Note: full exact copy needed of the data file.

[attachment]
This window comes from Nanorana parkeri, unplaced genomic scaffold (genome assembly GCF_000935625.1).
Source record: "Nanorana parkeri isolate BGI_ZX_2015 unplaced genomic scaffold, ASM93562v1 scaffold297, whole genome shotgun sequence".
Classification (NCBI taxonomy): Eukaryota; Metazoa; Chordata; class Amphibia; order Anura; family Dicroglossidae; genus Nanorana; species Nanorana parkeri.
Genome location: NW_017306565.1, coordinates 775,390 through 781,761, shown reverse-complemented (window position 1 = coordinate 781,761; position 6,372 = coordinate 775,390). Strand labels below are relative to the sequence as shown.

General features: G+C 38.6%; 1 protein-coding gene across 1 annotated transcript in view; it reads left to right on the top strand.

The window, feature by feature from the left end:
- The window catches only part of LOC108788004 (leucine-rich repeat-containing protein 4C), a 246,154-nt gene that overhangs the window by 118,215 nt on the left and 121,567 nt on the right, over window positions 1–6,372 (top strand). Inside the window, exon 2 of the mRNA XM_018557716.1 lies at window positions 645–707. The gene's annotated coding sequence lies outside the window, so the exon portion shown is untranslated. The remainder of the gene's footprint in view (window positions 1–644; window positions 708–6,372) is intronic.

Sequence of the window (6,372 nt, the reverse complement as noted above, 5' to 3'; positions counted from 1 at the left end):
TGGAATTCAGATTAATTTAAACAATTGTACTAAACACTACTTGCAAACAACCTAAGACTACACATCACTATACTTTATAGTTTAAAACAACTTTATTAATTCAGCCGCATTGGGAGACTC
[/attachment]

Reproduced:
This window comes from Nanorana parkeri, unplaced genomic scaffold (genome assembly GCF_000935625.1).
Source record: "Nanorana parkeri isolate BGI_ZX_2015 unplaced genomic scaffold, ASM93562v1 scaffold297, whole genome shotgun sequence".
Classification (NCBI taxonomy): Eukaryota; Metazoa; Chordata; class Amphibia; order Anura; family Dicroglossidae; genus Nanorana; species Nanorana parkeri.
Genome location: NW_017306565.1, coordinates 775,390 through 781,761, shown reverse-complemented (window position 1 = coordinate 781,761; position 6,372 = coordinate 775,390). Strand labels below are relative to the sequence as shown.

General features: G+C 38.6%; 1 protein-coding gene across 1 annotated transcript in view; it reads left to right on the top strand.

The window, feature by feature from the left end:
- The window catches only part of LOC108788004 (leucine-rich repeat-containing protein 4C), a 246,154-nt gene that overhangs the window by 118,215 nt on the left and 121,567 nt on the right, over window positions 1–6,372 (top strand). Inside the window, exon 2 of the mRNA XM_018557716.1 lies at window positions 645–707. The gene's annotated coding sequence lies outside the window, so the exon portion shown is untranslated. The remainder of the gene's footprint in view (window positions 1–644; window positions 708–6,372) is intronic.

Sequence of the window (6,372 nt, the reverse complement as noted above, 5' to 3'; positions counted from 1 at the left end):
TGGAATTCAGATTAATTTAAACAATTGTACTAAACACTACTTGCAAACAACCTAAGACTACACATCACTATACTTTATAGTTTAAAACAACTTTATTAATTCAGCCGCATTGGGAGACTC